Last Friday, U.S. District Judge James Graham gave an indication that under New York law, Credit Suisse can be held solely responsible for fraud committed a decade ago by Lance Poulsen, the co-founder and CEO of National Century Financial Enterprises, who is presumed insolvent, and is currently serving a 30-year prison term. National Century had filed for bankruptcy protection in 2002.
During a Jan. 7 court hearing, Graham had commented, “there seems to be general agreement that if the plaintiffs succeed in this litigation, they would recover something in the range of almost $2 billion.”
With Poulsen and Credit Suisse remaining the last defendants in the case, Credit Suisse sought a ruling to avoid bearing the sole responsibility of fraud committed by Poulsen. However, on Friday, Graham observed, “Even if Credit Suisse could prove at trial that Poulsen is insolvent, its argument that responsibility for some portion of his share should be shifted away from Credit Suisse and redistributed among the settling defendants finds no support in the (law).”
While it was operating, National Century used to finance medical service providers and bought accounts receivable from them. The purchase money was arranged for by selling notes to investors. Bondholders, including the state of Arizona, Lloyds TSB Bank Plc, MetLife, AllianceBernstein and et cetera, accused that Credit Suisse had deceived them about the status of the company and had overlooked the $2.9 billion fraud.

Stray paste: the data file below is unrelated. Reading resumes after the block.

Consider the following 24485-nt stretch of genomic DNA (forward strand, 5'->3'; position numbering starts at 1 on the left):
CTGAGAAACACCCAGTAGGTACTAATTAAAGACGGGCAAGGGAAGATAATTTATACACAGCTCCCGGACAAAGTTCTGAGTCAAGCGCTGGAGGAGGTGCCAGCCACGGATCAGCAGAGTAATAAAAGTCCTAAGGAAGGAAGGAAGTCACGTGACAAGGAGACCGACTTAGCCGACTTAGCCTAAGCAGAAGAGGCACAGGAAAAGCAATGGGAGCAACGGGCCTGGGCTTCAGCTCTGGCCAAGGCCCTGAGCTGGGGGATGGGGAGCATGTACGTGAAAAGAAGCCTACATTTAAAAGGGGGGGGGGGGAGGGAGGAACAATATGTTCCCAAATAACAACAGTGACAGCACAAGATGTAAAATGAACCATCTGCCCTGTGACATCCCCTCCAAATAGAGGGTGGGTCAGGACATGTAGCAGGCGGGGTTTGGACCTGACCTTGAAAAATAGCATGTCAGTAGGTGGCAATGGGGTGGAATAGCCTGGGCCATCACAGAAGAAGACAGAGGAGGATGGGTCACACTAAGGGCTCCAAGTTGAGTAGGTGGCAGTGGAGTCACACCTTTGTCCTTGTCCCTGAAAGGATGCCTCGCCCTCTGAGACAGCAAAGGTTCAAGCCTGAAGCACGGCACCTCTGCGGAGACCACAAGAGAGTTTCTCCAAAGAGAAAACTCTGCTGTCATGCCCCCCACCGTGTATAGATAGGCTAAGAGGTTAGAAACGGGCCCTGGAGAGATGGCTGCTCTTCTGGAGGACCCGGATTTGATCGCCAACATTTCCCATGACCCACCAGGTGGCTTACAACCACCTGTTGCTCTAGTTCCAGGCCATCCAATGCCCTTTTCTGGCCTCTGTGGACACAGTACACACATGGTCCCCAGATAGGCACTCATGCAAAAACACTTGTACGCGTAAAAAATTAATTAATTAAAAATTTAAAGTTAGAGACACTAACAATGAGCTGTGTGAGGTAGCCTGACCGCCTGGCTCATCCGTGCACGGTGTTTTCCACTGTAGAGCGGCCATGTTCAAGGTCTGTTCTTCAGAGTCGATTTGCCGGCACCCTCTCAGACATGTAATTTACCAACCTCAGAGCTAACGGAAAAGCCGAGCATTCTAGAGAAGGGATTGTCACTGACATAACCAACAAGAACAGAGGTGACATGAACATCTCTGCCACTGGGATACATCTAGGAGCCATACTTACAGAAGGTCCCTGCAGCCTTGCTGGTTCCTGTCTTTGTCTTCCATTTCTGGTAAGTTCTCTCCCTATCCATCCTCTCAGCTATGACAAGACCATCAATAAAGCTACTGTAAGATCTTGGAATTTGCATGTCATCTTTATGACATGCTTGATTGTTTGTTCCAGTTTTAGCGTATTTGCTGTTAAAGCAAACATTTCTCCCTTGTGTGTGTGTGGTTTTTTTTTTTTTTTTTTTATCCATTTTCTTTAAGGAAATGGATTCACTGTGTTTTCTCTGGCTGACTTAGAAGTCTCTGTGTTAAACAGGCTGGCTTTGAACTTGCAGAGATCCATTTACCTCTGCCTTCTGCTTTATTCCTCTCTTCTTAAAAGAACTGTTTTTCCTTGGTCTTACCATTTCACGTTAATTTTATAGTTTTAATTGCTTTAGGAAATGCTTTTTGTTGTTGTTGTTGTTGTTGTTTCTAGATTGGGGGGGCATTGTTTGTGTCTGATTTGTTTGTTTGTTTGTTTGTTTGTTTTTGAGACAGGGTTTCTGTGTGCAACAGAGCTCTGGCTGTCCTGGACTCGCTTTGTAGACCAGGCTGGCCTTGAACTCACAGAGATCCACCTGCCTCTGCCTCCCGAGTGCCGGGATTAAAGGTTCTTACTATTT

According to the U.S. Department of Justice, National Century abused the trust of investors, misused their money, funneled company funds to the pockets of its top executives, and persistently lied to investors to hide the commission of fraud.
A trial in the matter would be held on April 1.
The cases, all in the U.S. District Court, Southern District of New York, are Crown Cork & Seal Co et al v. Credit Suisse First Boston Corp et al, No. 12-05803; Arizona v. Credit Suisse First Boston Corp et al, No. 12-05804; City of Chandler et al v. Bank One NA et al, No. 12-05805; Lloyds TSB Bank Plc v. Bank One NA et al, No. 12-07263; and Metropolitan Life Insurance Co et al v. Bank One et al, No. 12-07264.